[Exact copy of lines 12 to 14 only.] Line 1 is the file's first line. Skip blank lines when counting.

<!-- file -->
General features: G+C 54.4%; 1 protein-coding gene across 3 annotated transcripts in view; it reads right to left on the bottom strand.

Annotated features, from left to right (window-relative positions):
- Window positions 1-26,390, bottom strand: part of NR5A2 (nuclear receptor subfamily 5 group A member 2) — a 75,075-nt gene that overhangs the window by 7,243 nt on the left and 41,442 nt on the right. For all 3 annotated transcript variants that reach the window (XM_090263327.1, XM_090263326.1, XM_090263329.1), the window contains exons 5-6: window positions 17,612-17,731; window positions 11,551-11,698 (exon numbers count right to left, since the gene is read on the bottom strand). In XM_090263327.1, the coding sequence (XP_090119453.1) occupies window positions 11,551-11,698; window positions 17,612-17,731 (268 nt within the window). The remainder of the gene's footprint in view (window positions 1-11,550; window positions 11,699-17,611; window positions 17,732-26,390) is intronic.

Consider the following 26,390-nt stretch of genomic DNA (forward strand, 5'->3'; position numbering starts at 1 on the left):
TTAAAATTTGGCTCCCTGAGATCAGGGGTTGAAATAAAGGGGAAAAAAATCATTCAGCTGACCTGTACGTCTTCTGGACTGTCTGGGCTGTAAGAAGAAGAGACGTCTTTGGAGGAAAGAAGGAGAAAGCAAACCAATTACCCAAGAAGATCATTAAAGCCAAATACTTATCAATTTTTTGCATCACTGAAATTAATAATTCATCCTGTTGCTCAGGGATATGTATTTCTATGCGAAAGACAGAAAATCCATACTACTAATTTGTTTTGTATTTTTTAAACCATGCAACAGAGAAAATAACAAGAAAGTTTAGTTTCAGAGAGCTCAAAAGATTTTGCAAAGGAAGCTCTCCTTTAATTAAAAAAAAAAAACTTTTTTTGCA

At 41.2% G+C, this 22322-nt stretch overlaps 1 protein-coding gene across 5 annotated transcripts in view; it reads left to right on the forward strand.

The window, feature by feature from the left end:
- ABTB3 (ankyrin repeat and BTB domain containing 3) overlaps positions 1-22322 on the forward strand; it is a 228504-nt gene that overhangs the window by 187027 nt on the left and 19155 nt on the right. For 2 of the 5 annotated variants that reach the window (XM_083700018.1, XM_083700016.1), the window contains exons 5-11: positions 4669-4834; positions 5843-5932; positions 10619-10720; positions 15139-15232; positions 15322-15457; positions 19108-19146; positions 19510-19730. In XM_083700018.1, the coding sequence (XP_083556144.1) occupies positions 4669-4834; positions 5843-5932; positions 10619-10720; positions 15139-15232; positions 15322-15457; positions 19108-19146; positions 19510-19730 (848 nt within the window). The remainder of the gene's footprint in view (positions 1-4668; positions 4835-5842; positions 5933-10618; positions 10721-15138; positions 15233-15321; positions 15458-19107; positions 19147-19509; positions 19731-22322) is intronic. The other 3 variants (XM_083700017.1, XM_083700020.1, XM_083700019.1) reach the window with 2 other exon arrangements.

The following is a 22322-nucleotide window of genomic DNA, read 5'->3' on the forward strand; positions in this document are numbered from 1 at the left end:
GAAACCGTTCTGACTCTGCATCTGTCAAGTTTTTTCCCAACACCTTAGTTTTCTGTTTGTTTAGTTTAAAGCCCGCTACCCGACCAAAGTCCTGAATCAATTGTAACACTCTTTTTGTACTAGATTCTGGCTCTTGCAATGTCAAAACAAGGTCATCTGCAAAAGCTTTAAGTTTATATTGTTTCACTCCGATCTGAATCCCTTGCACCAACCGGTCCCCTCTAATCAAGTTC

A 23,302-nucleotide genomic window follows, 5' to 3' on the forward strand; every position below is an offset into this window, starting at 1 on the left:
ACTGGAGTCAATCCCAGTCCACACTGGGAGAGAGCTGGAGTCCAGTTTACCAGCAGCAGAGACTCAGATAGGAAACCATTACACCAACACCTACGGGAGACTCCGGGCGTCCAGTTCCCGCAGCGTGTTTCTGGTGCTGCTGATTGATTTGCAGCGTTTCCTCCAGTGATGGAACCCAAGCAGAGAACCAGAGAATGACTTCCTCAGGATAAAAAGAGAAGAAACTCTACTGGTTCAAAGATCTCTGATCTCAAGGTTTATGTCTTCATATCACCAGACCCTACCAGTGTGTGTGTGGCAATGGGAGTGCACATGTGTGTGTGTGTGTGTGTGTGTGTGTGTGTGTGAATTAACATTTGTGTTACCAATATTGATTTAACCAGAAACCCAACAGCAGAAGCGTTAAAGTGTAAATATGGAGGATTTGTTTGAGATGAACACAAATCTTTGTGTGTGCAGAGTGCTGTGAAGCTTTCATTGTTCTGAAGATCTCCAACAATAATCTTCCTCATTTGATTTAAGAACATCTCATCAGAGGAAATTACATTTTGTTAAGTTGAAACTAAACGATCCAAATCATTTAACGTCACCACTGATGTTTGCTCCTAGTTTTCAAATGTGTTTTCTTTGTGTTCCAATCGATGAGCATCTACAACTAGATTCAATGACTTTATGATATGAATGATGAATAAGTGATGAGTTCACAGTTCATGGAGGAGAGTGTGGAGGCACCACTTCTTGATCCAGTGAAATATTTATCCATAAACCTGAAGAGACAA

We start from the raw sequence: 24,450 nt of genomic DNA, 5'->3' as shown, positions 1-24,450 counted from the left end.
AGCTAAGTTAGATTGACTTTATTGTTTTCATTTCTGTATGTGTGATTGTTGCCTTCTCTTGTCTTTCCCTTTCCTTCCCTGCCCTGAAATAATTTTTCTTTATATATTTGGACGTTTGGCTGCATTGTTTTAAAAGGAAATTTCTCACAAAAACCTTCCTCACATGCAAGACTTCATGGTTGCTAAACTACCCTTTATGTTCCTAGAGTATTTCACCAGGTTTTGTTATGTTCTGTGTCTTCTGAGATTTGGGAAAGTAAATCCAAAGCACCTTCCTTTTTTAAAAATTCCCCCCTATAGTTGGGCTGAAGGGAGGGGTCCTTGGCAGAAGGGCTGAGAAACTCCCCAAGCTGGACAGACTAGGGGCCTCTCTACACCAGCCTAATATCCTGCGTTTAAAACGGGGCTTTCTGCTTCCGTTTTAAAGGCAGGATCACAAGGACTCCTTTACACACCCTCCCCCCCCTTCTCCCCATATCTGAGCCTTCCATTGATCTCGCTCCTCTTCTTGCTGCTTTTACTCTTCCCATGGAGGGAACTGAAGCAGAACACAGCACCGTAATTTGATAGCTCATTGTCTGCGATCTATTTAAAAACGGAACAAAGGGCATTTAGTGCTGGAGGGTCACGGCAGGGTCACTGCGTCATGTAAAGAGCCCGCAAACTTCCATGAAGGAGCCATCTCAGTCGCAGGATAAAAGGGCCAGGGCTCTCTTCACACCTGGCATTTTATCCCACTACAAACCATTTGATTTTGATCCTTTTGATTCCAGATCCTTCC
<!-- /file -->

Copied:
ACTGGAGTCAATCCCAGTCCACACTGGGAGAGAGCTGGAGTCCAGTTTACCAGCAGCAGAGACTCAGATAGGAAACCATTACACCAACACCTACGGGAGACTCCGGGCGTCCAGTTCCCGCAGCGTGTTTCTGGTGCTGCTGATTGATTTGCAGCGTTTCCTCCAGTGATGGAACCCAAGCAGAGAACCAGAGAATGACTTCCTCAGGATAAAAAGAGAAGAAACTCTACTGGTTCAAAGATCTCTGATCTCAAGGTTTATGTCTTCATATCACCAGACCCTACCAGTGTGTGTGTGGCAATGGGAGTGCACATGTGTGTGTGTGTGTGTGTGTGTGTGTGTGTGTGAATTAACATTTGTGTTACCAATATTGATTTAACCAGAAACCCAACAGCAGAAGCGTTAAAGTGTAAATATGGAGGATTTGTTTGAGATGAACACAAATCTTTGTGTGTGCAGAGTGCTGTGAAGCTTTCATTGTTCTGAAGATCTCCAACAATAATCTTCCTCATTTGATTTAAGAACATCTCATCAGAGGAAATTACATTTTGTTAAGTTGAAACTAAACGATCCAAATCATTTAACGTCACCACTGATGTTTGCTCCTAGTTTTCAAATGTGTTTTCTTTGTGTTCCAATCGATGAGCATCTACAACTAGATTCAATGACTTTATGATATGAATGATGAATAAGTGATGAGTTCACAGTTCATGGAGGAGAGTGTGGAGGCACCACTTCTTGATCCAGTGAAATATTTATCCATAAACCTGAAGAGACAA

We start from the raw sequence: 24,450 nt of genomic DNA, 5'->3' as shown, positions 1-24,450 counted from the left end.
AGCTAAGTTAGATTGACTTTATTGTTTTCATTTCTGTATGTGTGATTGTTGCCTTCTCTTGTCTTTCCCTTTCCTTCCCTGCCCTGAAATAATTTTTCTTTATATATTTGGACGTTTGGCTGCATTGTTTTAAAAGGAAATTTCTCACAAAAACCTTCCTCACATGCAAGACTTCATGGTTGCTAAACTACCCTTTATGTTCCTAGAGTATTTCACCAGGTTTTGTTATGTTCTGTGTCTTCTGAGATTTGGGAAAGTAAATCCAAAGCACCTTCCTTTTTTAAAAATTCCCCCCTATAGTTGGGCTGAAGGGAGGGGTCCTTGGCAGAAGGGCTGAGAAACTCCCCAAGCTGGACAGACTAGGGGCCTCTCTACACCAGCCTAATATCCTGCGTTTAAAACGGGGCTTTCTGCTTCCGTTTTAAAGGCAGGATCACAAGGACTCCTTTACACACCCTCCCCCCCCTTCTCCCCATATCTGAGCCTTCCATTGATCTCGCTCCTCTTCTTGCTGCTTTTACTCTTCCCATGGAGGGAACTGAAGCAGAACACAGCACCGTAATTTGATAGCTCATTGTCTGCGATCTATTTAAAAACGGAACAAAGGGCATTTAGTGCTGGAGGGTCACGGCAGGGTCACTGCGTCATGTAAAGAGCCCGCAAACTTCCATGAAGGAGCCATCTCAGTCGCAGGATAAAAGGGCCAGGGCTCTCTTCACACCTGGCATTTTATCCCACTACAAACCATTTGATTTTGATCCTTTTGATTCCAGATCCTTCC